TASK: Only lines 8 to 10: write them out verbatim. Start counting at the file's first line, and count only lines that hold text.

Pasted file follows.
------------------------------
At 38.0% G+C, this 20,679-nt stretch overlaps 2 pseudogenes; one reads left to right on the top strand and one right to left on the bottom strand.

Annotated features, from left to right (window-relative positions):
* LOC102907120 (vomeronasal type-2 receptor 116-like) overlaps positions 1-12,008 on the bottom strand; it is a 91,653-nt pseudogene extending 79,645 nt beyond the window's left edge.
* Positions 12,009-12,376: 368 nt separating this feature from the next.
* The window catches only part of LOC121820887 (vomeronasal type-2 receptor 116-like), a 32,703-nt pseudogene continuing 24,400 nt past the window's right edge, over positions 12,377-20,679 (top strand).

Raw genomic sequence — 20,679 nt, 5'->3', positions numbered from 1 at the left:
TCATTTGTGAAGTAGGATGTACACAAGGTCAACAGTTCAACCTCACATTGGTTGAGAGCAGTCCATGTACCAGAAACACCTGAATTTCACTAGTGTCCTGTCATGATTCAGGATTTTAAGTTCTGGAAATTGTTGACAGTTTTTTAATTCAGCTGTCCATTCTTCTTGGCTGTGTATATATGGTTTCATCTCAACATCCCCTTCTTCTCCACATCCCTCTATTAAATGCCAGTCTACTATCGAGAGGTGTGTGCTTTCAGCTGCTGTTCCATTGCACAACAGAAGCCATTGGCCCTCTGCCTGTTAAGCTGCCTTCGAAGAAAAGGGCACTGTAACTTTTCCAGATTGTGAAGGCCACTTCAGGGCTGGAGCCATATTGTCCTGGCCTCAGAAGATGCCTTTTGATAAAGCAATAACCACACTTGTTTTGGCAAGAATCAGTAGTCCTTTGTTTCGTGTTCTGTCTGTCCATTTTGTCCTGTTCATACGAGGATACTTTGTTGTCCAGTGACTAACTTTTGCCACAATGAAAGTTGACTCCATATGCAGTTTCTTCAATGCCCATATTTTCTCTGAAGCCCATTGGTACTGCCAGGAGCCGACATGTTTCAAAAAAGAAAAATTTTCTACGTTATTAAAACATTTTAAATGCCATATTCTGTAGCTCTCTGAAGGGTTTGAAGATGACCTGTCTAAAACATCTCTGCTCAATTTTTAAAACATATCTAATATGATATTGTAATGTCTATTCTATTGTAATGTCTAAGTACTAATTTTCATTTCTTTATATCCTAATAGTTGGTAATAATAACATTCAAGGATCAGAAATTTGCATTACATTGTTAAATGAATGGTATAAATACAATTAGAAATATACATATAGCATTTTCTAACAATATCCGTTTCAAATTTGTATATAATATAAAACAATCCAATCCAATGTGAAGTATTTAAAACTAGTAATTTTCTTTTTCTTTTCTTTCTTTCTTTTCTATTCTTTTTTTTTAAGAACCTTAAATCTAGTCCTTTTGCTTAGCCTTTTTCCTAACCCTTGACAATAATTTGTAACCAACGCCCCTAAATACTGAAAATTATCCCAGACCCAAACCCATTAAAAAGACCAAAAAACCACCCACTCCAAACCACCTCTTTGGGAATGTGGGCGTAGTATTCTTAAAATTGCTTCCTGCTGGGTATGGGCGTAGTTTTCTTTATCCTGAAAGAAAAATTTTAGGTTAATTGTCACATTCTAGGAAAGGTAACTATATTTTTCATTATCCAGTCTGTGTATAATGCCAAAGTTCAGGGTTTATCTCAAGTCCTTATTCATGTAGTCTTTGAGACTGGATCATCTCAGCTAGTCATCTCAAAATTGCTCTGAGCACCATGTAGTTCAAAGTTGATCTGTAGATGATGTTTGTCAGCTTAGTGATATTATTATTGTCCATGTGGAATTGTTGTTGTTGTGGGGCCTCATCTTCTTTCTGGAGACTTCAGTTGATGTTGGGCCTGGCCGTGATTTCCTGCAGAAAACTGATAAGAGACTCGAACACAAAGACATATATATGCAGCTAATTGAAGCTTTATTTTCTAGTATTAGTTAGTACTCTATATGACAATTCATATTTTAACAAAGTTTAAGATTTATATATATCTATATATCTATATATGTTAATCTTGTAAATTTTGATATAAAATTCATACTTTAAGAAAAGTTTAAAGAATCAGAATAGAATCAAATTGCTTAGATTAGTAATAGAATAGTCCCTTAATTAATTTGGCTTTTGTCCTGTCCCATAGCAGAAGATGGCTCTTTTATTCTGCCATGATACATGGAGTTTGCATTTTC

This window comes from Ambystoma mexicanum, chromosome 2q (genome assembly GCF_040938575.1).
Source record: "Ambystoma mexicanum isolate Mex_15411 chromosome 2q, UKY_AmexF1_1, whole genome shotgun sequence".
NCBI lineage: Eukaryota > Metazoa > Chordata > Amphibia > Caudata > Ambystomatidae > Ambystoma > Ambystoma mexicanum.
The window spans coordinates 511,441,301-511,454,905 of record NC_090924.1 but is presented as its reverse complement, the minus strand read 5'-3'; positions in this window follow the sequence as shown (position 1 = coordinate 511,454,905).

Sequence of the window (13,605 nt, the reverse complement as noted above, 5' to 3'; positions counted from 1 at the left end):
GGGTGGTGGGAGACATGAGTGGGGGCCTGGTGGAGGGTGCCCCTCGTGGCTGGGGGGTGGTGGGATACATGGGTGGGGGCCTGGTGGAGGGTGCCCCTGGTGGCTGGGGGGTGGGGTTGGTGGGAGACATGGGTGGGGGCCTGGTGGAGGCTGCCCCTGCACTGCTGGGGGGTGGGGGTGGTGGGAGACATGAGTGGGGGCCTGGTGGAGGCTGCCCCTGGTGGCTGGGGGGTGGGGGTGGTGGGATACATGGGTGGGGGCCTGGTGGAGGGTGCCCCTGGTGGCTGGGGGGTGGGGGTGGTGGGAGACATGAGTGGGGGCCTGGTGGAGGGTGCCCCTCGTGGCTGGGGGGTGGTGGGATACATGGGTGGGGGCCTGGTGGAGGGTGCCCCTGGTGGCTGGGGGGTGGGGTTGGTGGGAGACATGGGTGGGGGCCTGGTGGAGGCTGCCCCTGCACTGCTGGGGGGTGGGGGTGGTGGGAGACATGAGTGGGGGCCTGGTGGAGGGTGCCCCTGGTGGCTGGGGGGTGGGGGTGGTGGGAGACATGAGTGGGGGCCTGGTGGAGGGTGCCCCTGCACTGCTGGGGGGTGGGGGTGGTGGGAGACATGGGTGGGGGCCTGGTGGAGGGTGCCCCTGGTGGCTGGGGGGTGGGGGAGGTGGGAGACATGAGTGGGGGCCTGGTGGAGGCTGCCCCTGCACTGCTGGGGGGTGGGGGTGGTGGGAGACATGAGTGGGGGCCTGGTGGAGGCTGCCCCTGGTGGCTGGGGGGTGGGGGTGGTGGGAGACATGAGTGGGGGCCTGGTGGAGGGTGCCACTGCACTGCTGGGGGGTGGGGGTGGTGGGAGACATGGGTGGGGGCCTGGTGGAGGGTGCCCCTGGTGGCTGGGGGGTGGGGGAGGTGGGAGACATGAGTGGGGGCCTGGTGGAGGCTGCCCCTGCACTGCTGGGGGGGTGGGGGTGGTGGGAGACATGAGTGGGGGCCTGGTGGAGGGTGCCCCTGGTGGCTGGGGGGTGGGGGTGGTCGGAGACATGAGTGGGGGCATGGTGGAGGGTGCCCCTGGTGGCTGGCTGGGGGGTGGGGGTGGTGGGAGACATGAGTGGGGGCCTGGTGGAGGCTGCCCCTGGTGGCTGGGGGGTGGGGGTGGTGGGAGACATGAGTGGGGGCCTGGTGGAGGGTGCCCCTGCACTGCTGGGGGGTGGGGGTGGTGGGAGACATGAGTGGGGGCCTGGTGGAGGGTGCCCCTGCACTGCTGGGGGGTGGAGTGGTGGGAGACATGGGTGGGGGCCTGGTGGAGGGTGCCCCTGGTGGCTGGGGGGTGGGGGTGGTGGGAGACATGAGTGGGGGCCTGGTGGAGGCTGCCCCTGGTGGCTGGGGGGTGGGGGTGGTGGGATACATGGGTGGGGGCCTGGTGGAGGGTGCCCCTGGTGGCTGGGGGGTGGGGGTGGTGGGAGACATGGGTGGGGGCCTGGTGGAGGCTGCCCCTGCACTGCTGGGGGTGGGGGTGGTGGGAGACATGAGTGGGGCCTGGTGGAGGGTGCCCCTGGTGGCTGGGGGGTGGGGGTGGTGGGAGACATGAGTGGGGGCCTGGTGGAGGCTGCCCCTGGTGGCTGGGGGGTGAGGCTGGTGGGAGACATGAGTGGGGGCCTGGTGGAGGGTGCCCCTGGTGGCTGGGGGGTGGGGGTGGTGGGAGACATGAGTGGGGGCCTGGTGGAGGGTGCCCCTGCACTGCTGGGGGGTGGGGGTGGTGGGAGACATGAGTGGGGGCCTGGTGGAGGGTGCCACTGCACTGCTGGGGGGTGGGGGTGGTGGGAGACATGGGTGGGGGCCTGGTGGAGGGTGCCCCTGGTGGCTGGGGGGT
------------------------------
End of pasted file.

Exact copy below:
This window comes from Ambystoma mexicanum, chromosome 2q (genome assembly GCF_040938575.1).
Source record: "Ambystoma mexicanum isolate Mex_15411 chromosome 2q, UKY_AmexF1_1, whole genome shotgun sequence".
NCBI lineage: Eukaryota > Metazoa > Chordata > Amphibia > Caudata > Ambystomatidae > Ambystoma > Ambystoma mexicanum.